iPoe Challenge review: The Devil in the Belfry

In this 1839 tale (which you can read for free HERE), Poe takes us to the unusual Dutch borough of Vondervotteimittiss where houses are ‘so precisely alike, that one can in no manner be distinguished from the other’. Even the people are identical with the menfolk for instance, garbed out in exaggeratedly Dutch dress; buckskin knee-breeches, long surtout coats, three-cornered cocked hats and heavy shoes with big silver buckles. All in Vondervotteimittiss are obsessed with keeping time, to the point where the menfolk do nothing else but gaze at the clock tower on the House of the Town Council, to ensure time is all kept in perfect order. This in turn ensures that everything else is kept in perfect order.

Arriving upon this idyllic, forgotten, peaceful scene then, comes ‘the most finicky little personage that had ever been seen in Vondervotteimittiss‘. With his long hooked nose, pea eyes, and a wide mouth, the stranger has traveled from the other side of the hills ‘where no good can come from’, and in his curious garb he brings with him a fiddle almost five times his size. Heading for the belfry where the great clock of Vondervotteimittiss is housed, the perfect peace and order in Vondervotteimittiss is all about to change.

OK, so that’s a quick run down on The Devil in the Belfry and on the face of it this is one weird story, even by Poe’s standards. It begs the question – what’s the purpose of it? Well, having no background to the story I can only surmise as to its meaning. But with its outrageous caricatures and whimsical descriptions there’s no doubt that Poe is giving us a slice of the satirical. For what meaning? Heaven only knows! Some have said that Poe is satirising New York City, with the unsettling stranger being representative of the Irish. Other have said the story is satirising a particular US president – Martin Van Buren, who is of Dutch descent.

Regardless of its true purpose I have to rate this story in terms of enjoyment and readability. Readable the story certainly is – in its own quirky way – and it’s its quirkiness which also makes the story enjoyable. The Devil in the Belfry may have been published long before L. Frank Baum arrived on the scene, but I couldn’t help thinking of him when I read this story. Here in the inhabitants of Vondervotteimittiss I saw another people, the ones who would later inhabit the little Munchkin village in the Wizard of Oz. This for me turned the story from being mediocre into something a little better. For that reason alone I’m going to rate the story a full mark higher than I probably would have.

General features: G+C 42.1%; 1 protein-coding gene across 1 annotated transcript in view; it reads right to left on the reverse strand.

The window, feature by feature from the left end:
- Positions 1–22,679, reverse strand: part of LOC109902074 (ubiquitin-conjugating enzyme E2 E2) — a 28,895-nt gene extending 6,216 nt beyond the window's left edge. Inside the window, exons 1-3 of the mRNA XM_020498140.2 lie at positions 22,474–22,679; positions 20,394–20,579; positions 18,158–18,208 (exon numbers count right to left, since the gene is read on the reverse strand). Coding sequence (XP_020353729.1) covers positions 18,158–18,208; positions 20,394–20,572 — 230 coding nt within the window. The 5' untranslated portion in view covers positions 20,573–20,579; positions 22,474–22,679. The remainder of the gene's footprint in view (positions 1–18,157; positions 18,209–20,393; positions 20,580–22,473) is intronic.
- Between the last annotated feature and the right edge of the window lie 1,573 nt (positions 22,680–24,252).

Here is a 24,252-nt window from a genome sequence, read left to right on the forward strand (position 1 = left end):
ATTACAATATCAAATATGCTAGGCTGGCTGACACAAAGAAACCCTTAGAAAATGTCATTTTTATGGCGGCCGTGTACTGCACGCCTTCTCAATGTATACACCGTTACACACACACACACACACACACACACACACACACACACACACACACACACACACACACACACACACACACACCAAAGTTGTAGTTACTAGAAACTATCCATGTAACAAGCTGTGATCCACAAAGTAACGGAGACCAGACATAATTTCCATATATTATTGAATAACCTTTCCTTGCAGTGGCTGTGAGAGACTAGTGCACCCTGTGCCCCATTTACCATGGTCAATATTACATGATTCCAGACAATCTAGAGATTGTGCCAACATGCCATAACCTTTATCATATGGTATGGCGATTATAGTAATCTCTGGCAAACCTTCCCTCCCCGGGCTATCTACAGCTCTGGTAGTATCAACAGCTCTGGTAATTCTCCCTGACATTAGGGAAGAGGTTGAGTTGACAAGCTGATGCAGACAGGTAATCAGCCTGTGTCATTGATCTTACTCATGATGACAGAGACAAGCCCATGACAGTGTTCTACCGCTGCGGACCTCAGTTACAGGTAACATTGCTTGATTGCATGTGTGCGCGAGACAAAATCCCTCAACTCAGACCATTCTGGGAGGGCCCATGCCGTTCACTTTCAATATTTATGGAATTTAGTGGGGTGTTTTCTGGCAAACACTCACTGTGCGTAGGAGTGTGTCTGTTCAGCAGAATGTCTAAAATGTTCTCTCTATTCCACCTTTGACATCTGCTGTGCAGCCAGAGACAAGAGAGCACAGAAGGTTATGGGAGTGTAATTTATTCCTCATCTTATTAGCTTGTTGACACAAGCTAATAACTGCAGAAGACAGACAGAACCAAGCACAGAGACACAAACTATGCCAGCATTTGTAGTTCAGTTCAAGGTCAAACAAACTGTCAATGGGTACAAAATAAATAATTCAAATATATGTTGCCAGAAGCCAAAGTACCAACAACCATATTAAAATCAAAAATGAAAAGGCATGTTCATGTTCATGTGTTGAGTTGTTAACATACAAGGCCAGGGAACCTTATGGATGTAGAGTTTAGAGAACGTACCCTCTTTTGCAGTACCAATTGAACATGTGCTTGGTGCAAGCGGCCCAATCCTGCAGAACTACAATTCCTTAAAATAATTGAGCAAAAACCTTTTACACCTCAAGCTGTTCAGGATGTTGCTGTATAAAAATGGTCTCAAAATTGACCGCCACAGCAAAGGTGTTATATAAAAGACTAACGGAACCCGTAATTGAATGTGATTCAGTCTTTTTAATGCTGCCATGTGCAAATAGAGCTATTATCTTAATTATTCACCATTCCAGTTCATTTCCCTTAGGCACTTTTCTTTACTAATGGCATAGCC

Rating: ★★★½☆

Notable Quote: “Right at the front door, in a high-backed leather-bottomed armed chair, with crooked legs and puppy feet like the tables, is seated the old man of the house himself. He is an exceedingly puffy little old gentleman, with big circular eyes and a huge double chin. His dress resembles that of the boys—and I need say nothing farther about it. All the difference is, that his pipe is somewhat bigger than theirs and he can make a greater smoke. Like them, he has a watch, but he carries his watch in his pocket. To say the truth, he has something of more importance than a watch to attend to—and what that is, I shall presently explain. He sits with his right leg upon his left knee, wears a grave countenance, and always keeps one of his eyes, at least, resolutely bent upon a certain remarkable object in the centre of the plain.”

*This story was read as part of my iPoe Reading Challenge

About Rob

Rob, a self-confessed bibliophile, is without any hope of rehabilitation. He gets unnaturally excited over anything book-shaped, and if book sniffing were a crime then he would have been locked up years ago (which wouldn't bother him in the slightest provided his cell was lined with books).

Comments

  1. Amy (Twitter: amckiereads)
    says:

    Sounds really… different! Thanks for including the link though, I’ve bookmarked it to go back and read it later when I have more time.

    • Rob (Twitter: robaroundbooks)
      says:

      Different is a good label for it Amy, even for a Poe
      Warmest
      Rob

  2. This was definitely a strange one. Knowing next to nothing about Van Buren (as I assume is the case for many people), it didn’t seem to hold any message at all. And yet, it was somewhat amusing in its strangeness, wasn’t it?

    • Rob (Twitter: robaroundbooks)
      says:

      Yep, entertaining through it’s oddness Kristen, and one definitely scribed for a particular audience at a particular time.

      I guess not all Poe tales stand the test of time, especially if he has to be topical in his periodical scribblings.
      Warmest
      Rob